An official from Ardebil Province’s Cultural Heritage, Tourism and Handicrafts Organization, Malakeh Golmaghanizadeh said that museums are like permanent exhibitions, and anthropology museums are considered the third category in museum classification. Objects and items representing the indigenous and nomadic lifestyles of local people from the past 150 years have been collected in the Ardebil Anthropology Museum.
According to the official the museum has received an impressive total of 6,500 visitors from March 21-Aug. 21, 2023.
She added that the museum exhibits the general culture, tribal clothing, handicrafts, daily life, and consumption items of the local people in the past.
“And when it comes to collecting and displaying them, there hasn’t been any bias towards a specific location in the province. Instead, a holistic and inclusive approach has been taken, considering all areas within the province,” she stressed.
Golmaghanizadeh observed that schools and university students are regular visitors to this valuable collection, indicating the excellent collaboration among Ardebil Province’s Department of Education, universities, and the Cultural Heritage Organization.
She noted that the Ardebil anthropology Museum finds its home in the magnificent and historic building of Zahir-ol-Eslam Bathhouse. It beams with pride as it showcases a priceless collection of artifacts from the Zand, Safavid, Qajar, and Pahlavi periods, illuminating the vibrant cultural heritage of the region.
The official continued that this bathhouse was built before the Safavid era (1501- 1736 CE) and was later expanded and finished during that period. Currently, there are continuous efforts dedicated to preserving and maintaining this building, as ongoing attention to historical structures is crucial for their protection and safeguarding.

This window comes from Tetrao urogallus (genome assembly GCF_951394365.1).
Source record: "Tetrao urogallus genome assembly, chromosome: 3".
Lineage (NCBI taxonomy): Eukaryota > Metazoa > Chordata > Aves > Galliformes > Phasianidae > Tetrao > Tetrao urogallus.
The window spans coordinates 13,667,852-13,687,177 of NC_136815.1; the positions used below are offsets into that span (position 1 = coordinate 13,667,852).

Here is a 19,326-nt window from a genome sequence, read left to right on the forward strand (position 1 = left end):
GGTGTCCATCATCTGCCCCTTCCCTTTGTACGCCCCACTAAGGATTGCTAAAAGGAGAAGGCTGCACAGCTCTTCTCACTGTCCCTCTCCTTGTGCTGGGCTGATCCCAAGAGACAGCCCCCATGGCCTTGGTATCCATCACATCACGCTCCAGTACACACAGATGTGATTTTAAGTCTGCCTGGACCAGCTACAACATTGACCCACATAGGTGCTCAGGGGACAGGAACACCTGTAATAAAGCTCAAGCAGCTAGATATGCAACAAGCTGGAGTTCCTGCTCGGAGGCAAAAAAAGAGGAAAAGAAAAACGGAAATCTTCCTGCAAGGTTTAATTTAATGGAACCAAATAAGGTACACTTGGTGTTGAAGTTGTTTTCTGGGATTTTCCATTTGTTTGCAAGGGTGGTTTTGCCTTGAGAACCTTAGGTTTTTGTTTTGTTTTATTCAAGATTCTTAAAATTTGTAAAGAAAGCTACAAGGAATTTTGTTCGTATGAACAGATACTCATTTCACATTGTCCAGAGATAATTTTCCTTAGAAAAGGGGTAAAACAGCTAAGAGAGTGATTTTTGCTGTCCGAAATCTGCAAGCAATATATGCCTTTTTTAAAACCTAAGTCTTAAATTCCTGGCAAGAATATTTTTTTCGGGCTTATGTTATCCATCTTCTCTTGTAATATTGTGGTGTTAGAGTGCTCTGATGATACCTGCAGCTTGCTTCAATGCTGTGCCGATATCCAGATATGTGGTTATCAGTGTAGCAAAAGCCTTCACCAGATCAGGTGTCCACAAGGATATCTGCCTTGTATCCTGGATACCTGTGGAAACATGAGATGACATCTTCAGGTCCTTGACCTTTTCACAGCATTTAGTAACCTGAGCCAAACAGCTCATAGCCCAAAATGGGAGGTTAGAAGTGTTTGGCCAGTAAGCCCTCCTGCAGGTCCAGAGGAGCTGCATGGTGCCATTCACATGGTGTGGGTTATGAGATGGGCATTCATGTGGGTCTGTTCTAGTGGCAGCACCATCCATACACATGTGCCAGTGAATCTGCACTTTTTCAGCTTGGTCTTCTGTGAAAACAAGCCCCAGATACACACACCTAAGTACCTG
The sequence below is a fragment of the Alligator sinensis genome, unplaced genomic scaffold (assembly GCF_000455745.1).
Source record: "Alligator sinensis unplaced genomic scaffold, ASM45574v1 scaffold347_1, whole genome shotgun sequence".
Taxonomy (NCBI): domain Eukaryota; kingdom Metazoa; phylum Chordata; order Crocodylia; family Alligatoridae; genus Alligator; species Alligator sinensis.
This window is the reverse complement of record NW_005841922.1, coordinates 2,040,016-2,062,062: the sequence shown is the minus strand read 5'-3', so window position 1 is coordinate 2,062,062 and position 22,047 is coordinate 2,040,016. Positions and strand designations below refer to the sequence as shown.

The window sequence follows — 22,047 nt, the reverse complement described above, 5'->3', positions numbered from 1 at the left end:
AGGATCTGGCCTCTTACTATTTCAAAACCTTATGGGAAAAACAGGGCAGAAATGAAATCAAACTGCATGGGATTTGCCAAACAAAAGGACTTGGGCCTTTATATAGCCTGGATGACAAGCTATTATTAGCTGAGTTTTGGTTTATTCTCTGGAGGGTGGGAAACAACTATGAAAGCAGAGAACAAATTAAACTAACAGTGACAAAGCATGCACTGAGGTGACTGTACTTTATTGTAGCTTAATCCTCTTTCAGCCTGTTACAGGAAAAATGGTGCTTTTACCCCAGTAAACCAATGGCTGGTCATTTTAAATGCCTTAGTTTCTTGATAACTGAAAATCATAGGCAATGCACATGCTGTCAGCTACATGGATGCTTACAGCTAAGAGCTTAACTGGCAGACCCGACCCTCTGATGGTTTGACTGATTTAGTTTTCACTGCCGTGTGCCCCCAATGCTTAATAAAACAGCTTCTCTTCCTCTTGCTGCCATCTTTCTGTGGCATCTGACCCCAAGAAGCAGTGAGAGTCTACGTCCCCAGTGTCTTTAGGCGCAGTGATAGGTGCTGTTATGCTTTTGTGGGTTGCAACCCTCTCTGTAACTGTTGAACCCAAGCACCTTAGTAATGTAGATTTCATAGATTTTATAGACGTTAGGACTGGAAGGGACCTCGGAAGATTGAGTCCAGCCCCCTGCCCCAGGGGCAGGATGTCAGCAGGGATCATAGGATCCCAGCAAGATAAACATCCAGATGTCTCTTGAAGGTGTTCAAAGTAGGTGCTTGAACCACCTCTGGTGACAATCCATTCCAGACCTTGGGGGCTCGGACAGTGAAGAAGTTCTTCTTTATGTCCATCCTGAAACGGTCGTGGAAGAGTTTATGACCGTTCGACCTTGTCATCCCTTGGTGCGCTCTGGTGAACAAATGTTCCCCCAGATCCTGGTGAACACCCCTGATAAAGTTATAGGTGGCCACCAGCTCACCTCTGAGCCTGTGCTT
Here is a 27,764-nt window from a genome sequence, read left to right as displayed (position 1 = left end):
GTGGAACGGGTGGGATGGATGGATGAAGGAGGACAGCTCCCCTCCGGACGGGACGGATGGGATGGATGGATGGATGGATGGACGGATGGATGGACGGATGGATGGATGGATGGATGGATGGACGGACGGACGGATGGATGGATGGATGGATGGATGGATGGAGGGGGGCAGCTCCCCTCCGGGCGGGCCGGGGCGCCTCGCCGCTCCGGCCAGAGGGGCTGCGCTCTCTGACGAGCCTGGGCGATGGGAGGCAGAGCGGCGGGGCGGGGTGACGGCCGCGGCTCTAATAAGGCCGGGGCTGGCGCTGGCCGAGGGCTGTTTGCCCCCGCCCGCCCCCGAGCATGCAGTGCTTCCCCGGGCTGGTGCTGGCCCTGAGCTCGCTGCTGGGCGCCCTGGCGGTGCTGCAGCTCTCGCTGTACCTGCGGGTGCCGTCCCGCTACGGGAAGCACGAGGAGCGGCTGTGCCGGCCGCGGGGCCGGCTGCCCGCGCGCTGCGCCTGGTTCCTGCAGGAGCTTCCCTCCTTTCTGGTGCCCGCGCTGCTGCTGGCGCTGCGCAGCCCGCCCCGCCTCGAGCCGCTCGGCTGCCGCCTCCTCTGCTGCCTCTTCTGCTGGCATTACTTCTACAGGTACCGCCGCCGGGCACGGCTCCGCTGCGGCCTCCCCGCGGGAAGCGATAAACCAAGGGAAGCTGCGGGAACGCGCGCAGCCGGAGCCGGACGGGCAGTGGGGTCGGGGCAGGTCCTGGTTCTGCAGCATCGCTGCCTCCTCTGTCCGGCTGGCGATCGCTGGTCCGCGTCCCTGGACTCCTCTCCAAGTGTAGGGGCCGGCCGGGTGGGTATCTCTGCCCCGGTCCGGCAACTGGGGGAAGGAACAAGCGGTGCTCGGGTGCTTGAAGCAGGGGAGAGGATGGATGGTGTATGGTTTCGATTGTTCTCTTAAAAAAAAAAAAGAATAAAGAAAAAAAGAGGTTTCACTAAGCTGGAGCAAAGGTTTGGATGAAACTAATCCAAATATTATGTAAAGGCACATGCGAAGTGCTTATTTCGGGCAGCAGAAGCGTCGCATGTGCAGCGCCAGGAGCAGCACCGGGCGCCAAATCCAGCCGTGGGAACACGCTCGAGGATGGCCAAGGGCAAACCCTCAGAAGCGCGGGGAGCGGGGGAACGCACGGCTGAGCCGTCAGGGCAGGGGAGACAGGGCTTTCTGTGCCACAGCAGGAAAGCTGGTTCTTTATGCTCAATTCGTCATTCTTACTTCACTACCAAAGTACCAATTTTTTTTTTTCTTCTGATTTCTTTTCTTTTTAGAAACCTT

In a section of this museum, you will find statues depicting rural women and men in various activities such as conversing, baking bread, weaving carpets and rugs, and energetically shaking the yoghurt churn to make butter.
In sarbineh of the bathhouse, multiple locations have been set up to meet the requirements of individuals who are waiting or seeking a place to rest. These specially designed spaces prioritize offering privacy after bathing, providing a dedicated area for prayer and reciting the Holy شenabling the enjoyment of tea, and accommodating individuals who wish to smoke the hookah.
The main corridor of the bathhouse, known as hashti, is a winding path that connects the sarbineh to the garmkhaneh, the main washing area which consisted of multiple sitting areas, as well as hot and cold bathing pools.
The hashti is designed to prevent heat loss, block a direct view to the garmkhaneh, and regulate the body temperature of individuals. The corridor is constructed in the form of a narrow maze with a low ceiling, either octagonal or square, with a simple dome-shaped roof.
The garmkhaneh’s illumination was provided by ceiling skylights with lens-shaped glass, which also served as a barrier to block the view of the bathroom from the outside.
Zahir-ol-Eslam Bathhouse was registered on Iran’s National Heritage List in 1997. After the necessary renovations, it was opened as the Ardebil Anthropology Museum on February 11, 2000.
Given that Ardebil has been designated as the Tourism Capital of ECO (Economic Cooperation Organization) in 2023, several programs have been implemented, or are in progress, to enhance the tourism potential of this province. Consequently, there has been a rise in the number of foreign tourists, particularly Chinese nationals, visiting Ardebil. This upward trend is expected to amplify museum visits and stimulate the tourism industry in the province.